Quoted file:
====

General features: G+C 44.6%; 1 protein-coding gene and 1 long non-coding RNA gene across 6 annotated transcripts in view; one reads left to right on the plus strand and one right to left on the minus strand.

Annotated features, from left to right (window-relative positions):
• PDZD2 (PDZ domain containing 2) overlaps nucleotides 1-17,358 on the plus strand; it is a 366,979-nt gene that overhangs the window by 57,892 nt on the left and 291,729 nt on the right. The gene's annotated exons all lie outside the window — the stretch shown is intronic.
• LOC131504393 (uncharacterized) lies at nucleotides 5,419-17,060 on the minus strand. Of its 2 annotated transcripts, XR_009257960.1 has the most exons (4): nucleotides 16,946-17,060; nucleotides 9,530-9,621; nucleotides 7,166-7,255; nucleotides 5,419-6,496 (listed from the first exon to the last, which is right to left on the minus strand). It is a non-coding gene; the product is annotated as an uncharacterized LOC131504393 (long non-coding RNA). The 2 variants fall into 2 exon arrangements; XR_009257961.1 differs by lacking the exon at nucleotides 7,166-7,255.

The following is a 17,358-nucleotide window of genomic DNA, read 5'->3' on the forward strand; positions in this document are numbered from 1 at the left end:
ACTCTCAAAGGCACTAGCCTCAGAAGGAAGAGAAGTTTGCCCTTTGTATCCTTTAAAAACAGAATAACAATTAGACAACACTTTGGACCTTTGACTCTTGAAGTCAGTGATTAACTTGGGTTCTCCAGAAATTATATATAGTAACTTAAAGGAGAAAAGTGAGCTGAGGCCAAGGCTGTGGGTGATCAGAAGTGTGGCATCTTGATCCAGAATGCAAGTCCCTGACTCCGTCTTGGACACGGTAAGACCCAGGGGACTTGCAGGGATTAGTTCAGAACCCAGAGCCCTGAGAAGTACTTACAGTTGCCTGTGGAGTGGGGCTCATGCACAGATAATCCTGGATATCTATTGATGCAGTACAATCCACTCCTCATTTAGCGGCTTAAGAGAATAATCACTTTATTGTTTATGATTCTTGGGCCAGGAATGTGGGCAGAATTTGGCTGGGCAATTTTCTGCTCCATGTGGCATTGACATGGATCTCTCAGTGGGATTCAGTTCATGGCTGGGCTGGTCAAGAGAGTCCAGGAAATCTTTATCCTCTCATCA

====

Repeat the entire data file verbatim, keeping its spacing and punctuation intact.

General features: G+C 44.6%; 1 protein-coding gene and 1 long non-coding RNA gene across 6 annotated transcripts in view; one reads left to right on the plus strand and one right to left on the minus strand.

Annotated features, from left to right (window-relative positions):
• PDZD2 (PDZ domain containing 2) overlaps nucleotides 1-17,358 on the plus strand; it is a 366,979-nt gene that overhangs the window by 57,892 nt on the left and 291,729 nt on the right. The gene's annotated exons all lie outside the window — the stretch shown is intronic.
• LOC131504393 (uncharacterized) lies at nucleotides 5,419-17,060 on the minus strand. Of its 2 annotated transcripts, XR_009257960.1 has the most exons (4): nucleotides 16,946-17,060; nucleotides 9,530-9,621; nucleotides 7,166-7,255; nucleotides 5,419-6,496 (listed from the first exon to the last, which is right to left on the minus strand). It is a non-coding gene; the product is annotated as an uncharacterized LOC131504393 (long non-coding RNA). The 2 variants fall into 2 exon arrangements; XR_009257961.1 differs by lacking the exon at nucleotides 7,166-7,255.

The following is a 17,358-nucleotide window of genomic DNA, read 5'->3' on the forward strand; positions in this document are numbered from 1 at the left end:
ACTCTCAAAGGCACTAGCCTCAGAAGGAAGAGAAGTTTGCCCTTTGTATCCTTTAAAAACAGAATAACAATTAGACAACACTTTGGACCTTTGACTCTTGAAGTCAGTGATTAACTTGGGTTCTCCAGAAATTATATATAGTAACTTAAAGGAGAAAAGTGAGCTGAGGCCAAGGCTGTGGGTGATCAGAAGTGTGGCATCTTGATCCAGAATGCAAGTCCCTGACTCCGTCTTGGACACGGTAAGACCCAGGGGACTTGCAGGGATTAGTTCAGAACCCAGAGCCCTGAGAAGTACTTACAGTTGCCTGTGGAGTGGGGCTCATGCACAGATAATCCTGGATATCTATTGATGCAGTACAATCCACTCCTCATTTAGCGGCTTAAGAGAATAATCACTTTATTGTTTATGATTCTTGGGCCAGGAATGTGGGCAGAATTTGGCTGGGCAATTTTCTGCTCCATGTGGCATTGACATGGATCTCTCAGTGGGATTCAGTTCATGGCTGGGCTGGTCAAGAGAGTCCAGGAAATCTTTATCCTCTCATCA